By now, most of you probably have heard about the announcements at Google I/O around Spring, Roo, STS and GWT. Ben and Rod covered this in their respective blog posts recently. If you missed the keynote I strongly recommend to watch the recording on YouTube to catch up (the relevant section starts at 1:09:00 into the recording).
Today I’d like to provide some detailed steps and instructions on how you can use Roo and STS to create your first GWT application.
Before we can fire up the Roo shell and start typing commands, we need to download and install all pre-requisites. Although a lot of components are involved in building advanced single-page applications that can run on the cloud, you really only need to download the STS 2.3.3.M1 bundle for your operating system. The STS installation includes Roo 1.1.0.M1, tc Server Developer Edition with Spring Insight (required to get Speed Tracer integration), Maven 2.2 and access to the Google Plugin for Eclipse (GPE).
Grails is a fantastic framework for developing web applications quickly and easily. You also have access to a plethora of plugins that provide features or make integration with other systems nice and easy. That’s all good, but in this article I want to talk about what happens when your application grows and you start drowning in a sea of controllers, domain classes, and other files.
Separation of concerns
One of the most useful patterns in software architecture is called separation of concerns. The idea is that you group everything related to a particular feature or concern into a single, self-contained unit. The code in that unit should not take on any other responsibility. For example, the business logic of a web service should be in one class while the handling of SOAP messages should be in another: the business logic and SOAP handling are two different concerns.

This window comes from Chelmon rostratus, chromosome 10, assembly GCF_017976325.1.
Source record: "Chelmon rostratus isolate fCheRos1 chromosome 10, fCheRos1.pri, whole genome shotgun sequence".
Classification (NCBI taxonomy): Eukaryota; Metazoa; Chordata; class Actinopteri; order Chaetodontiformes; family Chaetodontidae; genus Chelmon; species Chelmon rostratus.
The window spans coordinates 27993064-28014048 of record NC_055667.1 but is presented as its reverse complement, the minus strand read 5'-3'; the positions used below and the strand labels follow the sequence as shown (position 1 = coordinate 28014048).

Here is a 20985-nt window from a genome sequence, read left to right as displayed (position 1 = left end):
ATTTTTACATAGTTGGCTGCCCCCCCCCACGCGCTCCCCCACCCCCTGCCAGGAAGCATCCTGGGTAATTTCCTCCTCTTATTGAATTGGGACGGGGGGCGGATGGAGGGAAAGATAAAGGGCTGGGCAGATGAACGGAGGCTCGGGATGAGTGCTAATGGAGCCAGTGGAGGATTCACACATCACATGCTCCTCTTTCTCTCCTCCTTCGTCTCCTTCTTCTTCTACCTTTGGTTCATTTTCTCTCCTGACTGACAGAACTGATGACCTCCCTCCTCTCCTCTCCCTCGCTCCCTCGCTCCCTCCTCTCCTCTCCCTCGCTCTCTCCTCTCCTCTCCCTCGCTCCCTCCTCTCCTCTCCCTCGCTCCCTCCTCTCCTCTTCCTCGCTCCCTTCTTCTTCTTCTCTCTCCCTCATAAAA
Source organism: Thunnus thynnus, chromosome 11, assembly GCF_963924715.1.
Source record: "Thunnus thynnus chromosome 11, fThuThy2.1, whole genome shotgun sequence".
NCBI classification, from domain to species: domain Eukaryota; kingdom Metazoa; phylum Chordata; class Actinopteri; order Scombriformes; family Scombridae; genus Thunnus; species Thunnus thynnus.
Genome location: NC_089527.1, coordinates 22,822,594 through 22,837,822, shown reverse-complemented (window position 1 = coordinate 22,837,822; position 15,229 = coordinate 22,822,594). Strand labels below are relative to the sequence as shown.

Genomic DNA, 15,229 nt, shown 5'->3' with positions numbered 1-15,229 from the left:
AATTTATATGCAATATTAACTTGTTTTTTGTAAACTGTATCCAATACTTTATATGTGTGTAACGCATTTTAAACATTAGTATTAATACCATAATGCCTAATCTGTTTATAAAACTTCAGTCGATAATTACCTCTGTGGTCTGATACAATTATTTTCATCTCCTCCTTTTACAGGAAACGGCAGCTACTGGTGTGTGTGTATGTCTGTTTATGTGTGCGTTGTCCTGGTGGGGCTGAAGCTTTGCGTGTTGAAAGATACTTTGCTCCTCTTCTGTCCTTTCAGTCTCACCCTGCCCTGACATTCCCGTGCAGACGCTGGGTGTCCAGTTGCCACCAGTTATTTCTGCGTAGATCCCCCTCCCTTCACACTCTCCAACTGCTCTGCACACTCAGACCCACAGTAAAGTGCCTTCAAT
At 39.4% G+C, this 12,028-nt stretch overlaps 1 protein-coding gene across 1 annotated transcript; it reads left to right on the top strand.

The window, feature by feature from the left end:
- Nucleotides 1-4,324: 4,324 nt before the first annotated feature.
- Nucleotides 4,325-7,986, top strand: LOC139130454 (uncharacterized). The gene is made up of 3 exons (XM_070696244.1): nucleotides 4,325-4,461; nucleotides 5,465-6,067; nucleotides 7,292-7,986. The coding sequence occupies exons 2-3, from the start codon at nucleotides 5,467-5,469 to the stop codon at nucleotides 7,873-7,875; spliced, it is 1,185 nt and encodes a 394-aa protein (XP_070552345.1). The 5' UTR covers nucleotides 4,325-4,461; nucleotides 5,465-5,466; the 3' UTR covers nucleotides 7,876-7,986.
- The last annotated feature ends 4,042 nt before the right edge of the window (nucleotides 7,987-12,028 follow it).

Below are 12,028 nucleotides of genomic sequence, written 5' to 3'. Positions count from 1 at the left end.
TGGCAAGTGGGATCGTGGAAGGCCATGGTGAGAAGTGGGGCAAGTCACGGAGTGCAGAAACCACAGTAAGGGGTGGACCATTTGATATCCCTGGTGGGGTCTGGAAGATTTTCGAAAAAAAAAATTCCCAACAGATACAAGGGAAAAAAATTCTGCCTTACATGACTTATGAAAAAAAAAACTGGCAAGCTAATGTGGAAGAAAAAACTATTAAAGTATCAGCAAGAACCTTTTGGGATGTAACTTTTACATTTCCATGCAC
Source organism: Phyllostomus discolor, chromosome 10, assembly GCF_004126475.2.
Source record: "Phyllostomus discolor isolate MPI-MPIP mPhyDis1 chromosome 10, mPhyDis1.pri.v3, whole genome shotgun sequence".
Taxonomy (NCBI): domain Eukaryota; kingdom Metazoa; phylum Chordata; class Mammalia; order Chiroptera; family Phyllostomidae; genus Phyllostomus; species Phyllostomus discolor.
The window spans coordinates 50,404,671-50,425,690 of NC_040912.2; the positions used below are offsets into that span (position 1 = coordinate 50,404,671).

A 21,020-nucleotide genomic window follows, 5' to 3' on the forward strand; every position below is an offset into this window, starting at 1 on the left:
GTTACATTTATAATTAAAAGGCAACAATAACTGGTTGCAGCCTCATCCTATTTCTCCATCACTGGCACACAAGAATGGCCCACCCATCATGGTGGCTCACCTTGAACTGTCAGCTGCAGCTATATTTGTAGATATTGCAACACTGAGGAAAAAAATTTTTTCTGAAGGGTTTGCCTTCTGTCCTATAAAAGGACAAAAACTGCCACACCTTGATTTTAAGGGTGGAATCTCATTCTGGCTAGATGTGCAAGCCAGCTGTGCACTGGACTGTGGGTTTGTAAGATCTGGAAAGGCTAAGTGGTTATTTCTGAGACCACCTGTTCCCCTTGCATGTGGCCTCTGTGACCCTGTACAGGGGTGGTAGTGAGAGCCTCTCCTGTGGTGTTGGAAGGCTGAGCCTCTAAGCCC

- The kernel startup hard timeout limit has been increased to allow dm Server to run on slower machines.
- Documented a restriction in the OSGi web container, Tomcat <context> elements are not supported.
- Fix to the ServiceScoper class to close all input streams.
- Added support to tolerate File.list returning null occasionally, this manifested as the pickup directory wiping itself occasionally for seemingly no reason.
- Usage of @Configurable with ServerOsgiBundleXmlWebApplicationContext now works.
The Spring Insight team is proud to announce the release of Spring Insight 1.0.0.M3. This release contains a ton of new enhancements to give you more productivity and get your application to production even faster. Spring Insight is available as part of tc Server Developer Edition and SpringSource Tool Suite but you can snag the new developer release at http://springsource.org/insight. Setup time will take you the usual 10 seconds.
Speed Tracer Google IO conference
Last week, I described how Grails now treats plugins like normal dependencies that can be pulled from Maven-compatible repositories. Although this was the big new feature for 1.3, it wasn’t the only one. In this post, I’ll look at some of the others, starting with a feature that I only recently found out about.
GORM provides three distinct ways of performing database queries:
- dynamic finders, e.g. Book.findByTitleAndAuthorLike(…);
- criteria queries, which use a nice DSL; and
- HQL, Hibernate’s SQL-like query language.